Invasive Alien Species (IAS) and biodiversity

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Invasive Alien Species (IAS) have been identified as one of the main causes of depleted biodiversity worldwide, including within our small island state.

Alien species (AS) are non-native or exotic organisms that occur outside their natural adapted ranges and habitats. Many AS support our farming and forestry systems in a big way – for example, cows, sheep and goats, or mangoes, lettuce, or cabbage. However, some of the alien species become invasive when they are introduced deliberately or unintentionally outside their natural habitats into new areas where they express the capability to establish, invade and out compete native species, hence the name invasive alien species (IAS).

The International Union for Conservation of Nature and Natural Resources (IUCN) defines IAS as an alien species which becomes established in natural or semi natural ecosystems or habitats, an agent of change, and threatens native biological diversity. These invasives are widely distributed in all kinds of ecosystems throughout the world, and include all categories of living organisms. Nevertheless, plants, mammals and insects comprise the most common types of IAS in terrestrial environments. 

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Giant African Snail (Photo by Nathan Wilson)

The great increase in the introduction of alien species that people are importing primarily for aesthetic reasons – ornamentals to make their gardens more attractive – often leads to a net increase in species richness in their destination. But a species introduced for noble economic or aesthetic objectives may escape into the wild, invading native ecosystems with disastrous results: they become invasive alien species (IAS). Greatly improved transport that enables traders to move goods around the world quickly is providing ideal opportunities for the accidental introduction of IAS, ranging from giant African snails to disease-carrying mosquitoes to bacteria and viruses.  

Antigua and Barbuda is a small country with rich biodiversity, especially vulnerable to invasive alien species. It has a long history of introduction of non-native species, especially those with perceived beneficial impacts. Its rapid economic development, including an explosive growth in international trade and transportation, has increased the potential for new introductions.  The IPBES Global Assessment identifies IAS as one of the significant drivers of biodiversity loss.

The threat to biodiversity because of IAS is considered second only to that of habitat destruction. IAS cause loss of biodiversity including species extinction, and changes in hydrology and ecosystem function.  Differences between native and exotic plant species in their requirements and modes of resource acquisition and consumption may cause a change in soil structure, its profile, and moisture availability. IAS are a serious hindrance to conservation and sustainable use of biodiversity, with significant undesirable impacts on the goods and services provided by ecosystems. Biological invasion now operates on a global scale and will undergo rapid increase in this century because of interaction with other changes such as increasing globalisation of markets, rise in global trade, travel and tourism.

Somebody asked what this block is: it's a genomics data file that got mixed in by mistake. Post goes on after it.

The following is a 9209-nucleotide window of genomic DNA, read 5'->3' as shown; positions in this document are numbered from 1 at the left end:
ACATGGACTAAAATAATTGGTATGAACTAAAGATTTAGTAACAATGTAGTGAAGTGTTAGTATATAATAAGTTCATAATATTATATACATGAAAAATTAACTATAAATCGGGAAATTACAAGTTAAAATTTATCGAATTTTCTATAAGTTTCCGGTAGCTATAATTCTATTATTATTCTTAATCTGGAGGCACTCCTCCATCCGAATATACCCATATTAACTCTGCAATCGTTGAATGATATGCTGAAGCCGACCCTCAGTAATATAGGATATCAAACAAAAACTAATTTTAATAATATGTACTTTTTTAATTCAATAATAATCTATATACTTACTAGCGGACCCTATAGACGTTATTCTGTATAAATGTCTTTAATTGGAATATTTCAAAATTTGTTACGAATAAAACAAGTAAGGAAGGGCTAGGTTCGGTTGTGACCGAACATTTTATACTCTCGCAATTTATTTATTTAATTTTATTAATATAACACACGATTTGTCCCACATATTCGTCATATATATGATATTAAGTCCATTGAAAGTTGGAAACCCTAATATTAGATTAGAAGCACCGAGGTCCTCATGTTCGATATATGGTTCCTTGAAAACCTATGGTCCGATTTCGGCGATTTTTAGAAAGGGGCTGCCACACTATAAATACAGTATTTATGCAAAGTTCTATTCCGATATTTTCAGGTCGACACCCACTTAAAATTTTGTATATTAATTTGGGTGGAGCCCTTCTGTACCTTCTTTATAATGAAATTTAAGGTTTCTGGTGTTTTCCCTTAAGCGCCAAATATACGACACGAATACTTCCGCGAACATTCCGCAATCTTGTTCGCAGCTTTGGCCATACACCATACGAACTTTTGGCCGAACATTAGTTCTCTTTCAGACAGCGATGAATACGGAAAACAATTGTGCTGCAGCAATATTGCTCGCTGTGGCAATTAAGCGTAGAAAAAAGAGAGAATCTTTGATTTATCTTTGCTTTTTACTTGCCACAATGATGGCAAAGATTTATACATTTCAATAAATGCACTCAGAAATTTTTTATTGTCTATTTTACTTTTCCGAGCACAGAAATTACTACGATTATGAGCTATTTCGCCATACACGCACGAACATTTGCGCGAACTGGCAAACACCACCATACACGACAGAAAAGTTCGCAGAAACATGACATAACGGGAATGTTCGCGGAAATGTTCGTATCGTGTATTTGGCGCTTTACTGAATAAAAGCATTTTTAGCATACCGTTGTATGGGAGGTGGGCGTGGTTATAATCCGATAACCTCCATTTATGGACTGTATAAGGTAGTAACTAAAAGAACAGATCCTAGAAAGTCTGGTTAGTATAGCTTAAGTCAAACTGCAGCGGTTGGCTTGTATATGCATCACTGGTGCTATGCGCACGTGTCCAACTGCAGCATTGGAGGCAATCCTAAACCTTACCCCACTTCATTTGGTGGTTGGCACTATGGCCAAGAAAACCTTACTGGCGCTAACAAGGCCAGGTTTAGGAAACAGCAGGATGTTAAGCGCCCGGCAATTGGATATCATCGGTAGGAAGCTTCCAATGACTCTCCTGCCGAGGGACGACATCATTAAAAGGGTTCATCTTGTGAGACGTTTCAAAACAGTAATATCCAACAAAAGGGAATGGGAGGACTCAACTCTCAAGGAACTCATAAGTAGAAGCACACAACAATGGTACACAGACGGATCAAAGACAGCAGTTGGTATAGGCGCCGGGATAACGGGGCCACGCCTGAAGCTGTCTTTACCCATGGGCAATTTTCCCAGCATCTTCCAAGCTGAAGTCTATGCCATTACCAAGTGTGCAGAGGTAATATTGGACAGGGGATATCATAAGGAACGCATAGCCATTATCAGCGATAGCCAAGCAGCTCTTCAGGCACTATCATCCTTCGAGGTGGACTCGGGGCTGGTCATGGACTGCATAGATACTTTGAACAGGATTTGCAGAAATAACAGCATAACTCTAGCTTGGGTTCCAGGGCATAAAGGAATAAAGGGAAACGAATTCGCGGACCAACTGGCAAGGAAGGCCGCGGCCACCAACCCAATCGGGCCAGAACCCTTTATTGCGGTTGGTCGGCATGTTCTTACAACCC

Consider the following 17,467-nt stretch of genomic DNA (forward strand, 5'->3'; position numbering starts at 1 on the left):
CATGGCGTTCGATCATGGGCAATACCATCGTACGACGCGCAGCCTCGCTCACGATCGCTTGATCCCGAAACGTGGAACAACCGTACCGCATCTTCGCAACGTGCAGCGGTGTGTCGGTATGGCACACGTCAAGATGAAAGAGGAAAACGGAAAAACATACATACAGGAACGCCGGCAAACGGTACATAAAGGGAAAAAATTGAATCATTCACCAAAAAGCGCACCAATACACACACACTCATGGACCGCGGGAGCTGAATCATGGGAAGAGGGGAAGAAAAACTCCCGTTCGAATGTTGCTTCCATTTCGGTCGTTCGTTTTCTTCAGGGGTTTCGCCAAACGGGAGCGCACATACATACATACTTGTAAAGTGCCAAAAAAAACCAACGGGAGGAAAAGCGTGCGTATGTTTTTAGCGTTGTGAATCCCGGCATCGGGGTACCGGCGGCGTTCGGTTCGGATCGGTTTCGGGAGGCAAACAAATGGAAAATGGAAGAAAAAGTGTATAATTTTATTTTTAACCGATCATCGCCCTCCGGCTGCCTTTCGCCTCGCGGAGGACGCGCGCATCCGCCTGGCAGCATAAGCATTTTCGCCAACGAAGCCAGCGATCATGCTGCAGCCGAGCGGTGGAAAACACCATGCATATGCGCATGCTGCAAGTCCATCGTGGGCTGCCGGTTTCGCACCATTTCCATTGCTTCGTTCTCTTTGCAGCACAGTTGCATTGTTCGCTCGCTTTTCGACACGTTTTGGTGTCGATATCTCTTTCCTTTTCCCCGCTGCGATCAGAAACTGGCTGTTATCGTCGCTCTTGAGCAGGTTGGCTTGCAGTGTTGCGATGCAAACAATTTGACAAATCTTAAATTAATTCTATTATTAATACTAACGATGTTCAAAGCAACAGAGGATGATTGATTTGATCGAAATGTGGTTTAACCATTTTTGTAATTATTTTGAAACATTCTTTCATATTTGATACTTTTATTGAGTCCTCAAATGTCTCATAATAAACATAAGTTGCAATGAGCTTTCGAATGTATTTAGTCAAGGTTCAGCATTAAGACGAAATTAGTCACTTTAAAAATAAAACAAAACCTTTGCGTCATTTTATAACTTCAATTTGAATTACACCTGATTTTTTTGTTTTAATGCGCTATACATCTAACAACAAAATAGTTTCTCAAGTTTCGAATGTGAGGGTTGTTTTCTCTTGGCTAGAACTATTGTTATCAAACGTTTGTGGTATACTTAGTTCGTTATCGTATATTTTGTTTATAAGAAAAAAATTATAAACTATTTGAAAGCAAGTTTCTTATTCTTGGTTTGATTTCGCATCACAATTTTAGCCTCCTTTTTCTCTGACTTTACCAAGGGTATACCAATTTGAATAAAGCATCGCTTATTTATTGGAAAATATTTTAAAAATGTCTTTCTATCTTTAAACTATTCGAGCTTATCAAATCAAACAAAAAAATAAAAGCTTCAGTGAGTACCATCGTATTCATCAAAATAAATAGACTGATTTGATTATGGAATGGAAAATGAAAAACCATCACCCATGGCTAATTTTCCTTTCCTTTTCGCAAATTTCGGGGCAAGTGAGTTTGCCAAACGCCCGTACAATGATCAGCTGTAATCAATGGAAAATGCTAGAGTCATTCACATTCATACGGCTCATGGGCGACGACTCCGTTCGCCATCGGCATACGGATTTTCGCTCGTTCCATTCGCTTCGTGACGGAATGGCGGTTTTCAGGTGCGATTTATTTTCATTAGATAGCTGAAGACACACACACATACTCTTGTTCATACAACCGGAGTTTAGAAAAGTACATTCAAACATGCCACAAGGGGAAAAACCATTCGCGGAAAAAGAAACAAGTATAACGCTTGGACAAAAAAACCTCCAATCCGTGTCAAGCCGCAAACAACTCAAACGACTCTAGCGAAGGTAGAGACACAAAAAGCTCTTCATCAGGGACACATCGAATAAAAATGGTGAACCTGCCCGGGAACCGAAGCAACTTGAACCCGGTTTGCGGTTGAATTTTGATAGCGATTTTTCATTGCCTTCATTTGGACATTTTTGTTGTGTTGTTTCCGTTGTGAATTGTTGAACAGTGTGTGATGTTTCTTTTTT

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The green iguana, another example of an invasive alien species, was possibly brought in as a pet (Photo by Daryl George)

For effective management of invasive alien species, knowledge about their ecology, morphology, phenology, reproductive biology, physiology and phytochemistry is essential. IAS issues are also linked to other issues of major policy concern, such as biotechnology, global trade, water, human health, and climate change.  Examples of some local Invasive Alien Species are as follows: Giant African Snail (Lissachatina  fulica), Pacific Lionfish (Pterois volitans), Lemon grass (Cymbopogon spp.), Cuban tree frog (Osteopilus septenrionalis), Dwarf Mongoose (Herpestes javanicus), Lethal Yellowing (Myndus crudus), Black Rat (Rattus rattus), Brown Rat (Rattus norvegicus).

Decision-makers need to invest more in assessing the potential impacts before allowing introductions and to incorporate more biosecurity measures once the species has been introduced. Antigua and Barbuda has taken steps to combat the problem through enhancing awareness, development of a database on invasive species, strengthening international co-operation, preparing case studies and introducing the necessary legislation, regulations and monitoring.

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The black rat has had a role in the decimation of several of Antigua and Barbuda’s native species (Photo courtesy the EAG)

One of the ways this is happening is through the GEF Funded project “Preventing COSTS of Invasive Alien Species (IAS) in Barbados and the OECS”, which is being jointly executed locally by Center for Agriculture and Biosciences International (CABI) and the Department of Environment. Through this project, prevention, early detection, control, and management frameworks are being developed to combat IAS, making a significant contribution to protecting and preserving the native biodiversity of our country.

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